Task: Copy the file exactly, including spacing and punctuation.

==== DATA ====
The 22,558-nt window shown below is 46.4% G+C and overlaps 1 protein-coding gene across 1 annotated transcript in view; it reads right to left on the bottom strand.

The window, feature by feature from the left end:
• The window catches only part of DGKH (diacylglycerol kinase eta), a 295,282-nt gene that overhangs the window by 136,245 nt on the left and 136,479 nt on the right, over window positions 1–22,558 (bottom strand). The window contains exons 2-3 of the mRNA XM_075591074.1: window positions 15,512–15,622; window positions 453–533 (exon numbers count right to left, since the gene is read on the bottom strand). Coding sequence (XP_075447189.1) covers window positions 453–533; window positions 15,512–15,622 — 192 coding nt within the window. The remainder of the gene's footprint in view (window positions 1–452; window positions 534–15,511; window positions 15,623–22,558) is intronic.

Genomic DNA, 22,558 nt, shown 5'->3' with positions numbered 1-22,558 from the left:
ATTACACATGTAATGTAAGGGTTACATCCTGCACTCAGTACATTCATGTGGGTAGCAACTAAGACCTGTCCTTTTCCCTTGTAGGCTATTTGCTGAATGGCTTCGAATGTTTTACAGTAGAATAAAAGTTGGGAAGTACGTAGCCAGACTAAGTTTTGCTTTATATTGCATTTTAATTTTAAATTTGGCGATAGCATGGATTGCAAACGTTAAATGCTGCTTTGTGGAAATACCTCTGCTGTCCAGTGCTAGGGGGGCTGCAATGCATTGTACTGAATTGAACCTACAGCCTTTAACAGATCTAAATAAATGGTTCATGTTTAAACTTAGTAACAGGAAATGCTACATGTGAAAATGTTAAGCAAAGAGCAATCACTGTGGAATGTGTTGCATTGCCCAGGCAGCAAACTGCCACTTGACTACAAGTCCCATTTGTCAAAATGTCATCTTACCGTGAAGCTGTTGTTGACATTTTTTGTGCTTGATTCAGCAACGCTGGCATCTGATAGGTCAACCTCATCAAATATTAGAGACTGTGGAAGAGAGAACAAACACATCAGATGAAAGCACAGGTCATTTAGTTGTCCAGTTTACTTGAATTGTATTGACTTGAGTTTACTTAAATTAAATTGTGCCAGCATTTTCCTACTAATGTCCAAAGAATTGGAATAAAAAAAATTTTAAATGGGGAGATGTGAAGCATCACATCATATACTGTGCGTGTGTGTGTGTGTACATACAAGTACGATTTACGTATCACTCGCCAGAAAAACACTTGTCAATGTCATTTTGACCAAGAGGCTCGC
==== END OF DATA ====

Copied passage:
The 22,558-nt window shown below is 46.4% G+C and overlaps 1 protein-coding gene across 1 annotated transcript in view; it reads right to left on the bottom strand.

The window, feature by feature from the left end:
• The window catches only part of DGKH (diacylglycerol kinase eta), a 295,282-nt gene that overhangs the window by 136,245 nt on the left and 136,479 nt on the right, over window positions 1–22,558 (bottom strand). The window contains exons 2-3 of the mRNA XM_075591074.1: window positions 15,512–15,622; window positions 453–533 (exon numbers count right to left, since the gene is read on the bottom strand). Coding sequence (XP_075447189.1) covers window positions 453–533; window positions 15,512–15,622 — 192 coding nt within the window. The remainder of the gene's footprint in view (window positions 1–452; window positions 534–15,511; window positions 15,623–22,558) is intronic.

Genomic DNA, 22,558 nt, shown 5'->3' with positions numbered 1-22,558 from the left:
ATTACACATGTAATGTAAGGGTTACATCCTGCACTCAGTACATTCATGTGGGTAGCAACTAAGACCTGTCCTTTTCCCTTGTAGGCTATTTGCTGAATGGCTTCGAATGTTTTACAGTAGAATAAAAGTTGGGAAGTACGTAGCCAGACTAAGTTTTGCTTTATATTGCATTTTAATTTTAAATTTGGCGATAGCATGGATTGCAAACGTTAAATGCTGCTTTGTGGAAATACCTCTGCTGTCCAGTGCTAGGGGGGCTGCAATGCATTGTACTGAATTGAACCTACAGCCTTTAACAGATCTAAATAAATGGTTCATGTTTAAACTTAGTAACAGGAAATGCTACATGTGAAAATGTTAAGCAAAGAGCAATCACTGTGGAATGTGTTGCATTGCCCAGGCAGCAAACTGCCACTTGACTACAAGTCCCATTTGTCAAAATGTCATCTTACCGTGAAGCTGTTGTTGACATTTTTTGTGCTTGATTCAGCAACGCTGGCATCTGATAGGTCAACCTCATCAAATATTAGAGACTGTGGAAGAGAGAACAAACACATCAGATGAAAGCACAGGTCATTTAGTTGTCCAGTTTACTTGAATTGTATTGACTTGAGTTTACTTAAATTAAATTGTGCCAGCATTTTCCTACTAATGTCCAAAGAATTGGAATAAAAAAAATTTTAAATGGGGAGATGTGAAGCATCACATCATATACTGTGCGTGTGTGTGTGTGTACATACAAGTACGATTTACGTATCACTCGCCAGAAAAACACTTGTCAATGTCATTTTGACCAAGAGGCTCGC